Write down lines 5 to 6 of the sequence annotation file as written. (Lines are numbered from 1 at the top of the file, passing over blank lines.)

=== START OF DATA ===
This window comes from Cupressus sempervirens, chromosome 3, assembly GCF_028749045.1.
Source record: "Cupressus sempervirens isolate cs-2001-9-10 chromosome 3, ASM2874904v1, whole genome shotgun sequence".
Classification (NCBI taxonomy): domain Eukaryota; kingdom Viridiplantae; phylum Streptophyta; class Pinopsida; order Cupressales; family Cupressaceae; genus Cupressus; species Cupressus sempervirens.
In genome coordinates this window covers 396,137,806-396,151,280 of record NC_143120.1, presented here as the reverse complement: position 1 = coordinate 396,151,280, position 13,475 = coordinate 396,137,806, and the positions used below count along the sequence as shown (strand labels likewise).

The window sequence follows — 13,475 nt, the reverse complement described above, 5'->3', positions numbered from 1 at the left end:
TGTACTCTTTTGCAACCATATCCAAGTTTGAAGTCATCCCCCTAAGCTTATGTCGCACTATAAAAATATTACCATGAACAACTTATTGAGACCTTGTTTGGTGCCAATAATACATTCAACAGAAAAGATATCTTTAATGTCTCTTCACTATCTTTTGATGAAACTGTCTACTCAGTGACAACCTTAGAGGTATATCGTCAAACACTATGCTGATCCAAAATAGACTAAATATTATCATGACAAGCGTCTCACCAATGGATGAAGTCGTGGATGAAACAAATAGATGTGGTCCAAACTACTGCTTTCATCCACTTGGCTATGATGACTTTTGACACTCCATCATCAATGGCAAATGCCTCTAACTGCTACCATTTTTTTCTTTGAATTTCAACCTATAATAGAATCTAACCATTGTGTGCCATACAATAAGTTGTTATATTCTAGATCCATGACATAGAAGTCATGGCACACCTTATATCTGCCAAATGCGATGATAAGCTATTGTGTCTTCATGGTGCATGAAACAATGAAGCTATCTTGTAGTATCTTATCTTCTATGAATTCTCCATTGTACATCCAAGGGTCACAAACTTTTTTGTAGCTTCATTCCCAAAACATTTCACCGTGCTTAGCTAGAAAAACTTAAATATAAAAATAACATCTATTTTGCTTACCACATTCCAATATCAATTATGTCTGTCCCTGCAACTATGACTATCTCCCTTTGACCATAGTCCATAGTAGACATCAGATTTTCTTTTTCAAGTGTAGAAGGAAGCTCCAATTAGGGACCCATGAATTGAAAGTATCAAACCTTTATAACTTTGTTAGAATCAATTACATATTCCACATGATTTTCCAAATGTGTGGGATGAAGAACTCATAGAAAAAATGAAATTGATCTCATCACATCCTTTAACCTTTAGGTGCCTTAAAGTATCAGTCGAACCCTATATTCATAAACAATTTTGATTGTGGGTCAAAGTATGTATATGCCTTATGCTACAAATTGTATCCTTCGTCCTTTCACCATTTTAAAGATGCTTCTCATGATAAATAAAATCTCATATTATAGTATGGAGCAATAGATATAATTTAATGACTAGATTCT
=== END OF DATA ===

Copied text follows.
The window sequence follows — 13,475 nt, the reverse complement described above, 5'->3', positions numbered from 1 at the left end:
TGTACTCTTTTGCAACCATATCCAAGTTTGAAGTCATCCCCCTAAGCTTATGTCGCACTATAAAAATATTACCATGAACAACTTATTGAGACCTTGTTTGGTGCCAATAATACATTCAACAGAAAAGATATCTTTAATGTCTCTTCACTATCTTTTGATGAAACTGTCTACTCAGTGACAACCTTAGAGGTATATCGTCAAACACTATGCTGATCCAAAATAGACTAAATATTATCATGACAAGCGTCTCACCAATGGATGAAGTCGTGGATGAAACAAATAGATGTGGTCCAAACTACTGCTTTCATCCACTTGGCTATGATGACTTTTGACACTCCATCATCAATGGCAAATGCCTCTAACTGCTACCATTTTTTTCTTTGAATTTCAACCTATAATAGAATCTAACCATTGTGTGCCATACAATAAGTTGTTATATTCTAGATCCATGACATAGAAGTCATGGCACACCTTATATCTGCCAAATGCGATGATAAGCTATTGTGTCTTCATGGTGCATGAAACAATGAAGCTATCTTGTAGTATCTTATCTTCTATGAATTCTCCATTGTACATCCAAGGGTCACAAACTTTTTTGTAGCTTCATTCCCAAAACATTTCACCGTGCTTAGCTAGAAAAACTTAAATATAAAAATAACATCTATTTTGCTTACCACATTCCAATATCAATTATGTCTGTCCCTGCAACTATGACTATCTCCCTTTGACCATAGTCCATAGTAGACATCAGATTTTCTTTTTCAAGTGTAGAAGGAAGCTCCAATTAGGGACCCATGAATTGAAAGTATCAAACCTTTATAACTTTGTTAGAATCAATTACATATTCCACATGATTTTCCAAATGTGTGGGATGAAGAACTCATAGAAAAAATGAAATTGATCTCATCACATCCTTTAACCTTTAGGTGCCTTAAAGTATCAGTCGAACCCTATATTCATAAACAATTTTGATTGTGGGTCAAAGTATGTATATGCCTTATGCTACAAATTGTATCCTTCGTCCTTTCACCATTTTAAAGATGCTTCTCATGATAAATAAAATCTCATATTATAGTATGGAGCAATAGATATAATTTAATGACTAGATTCT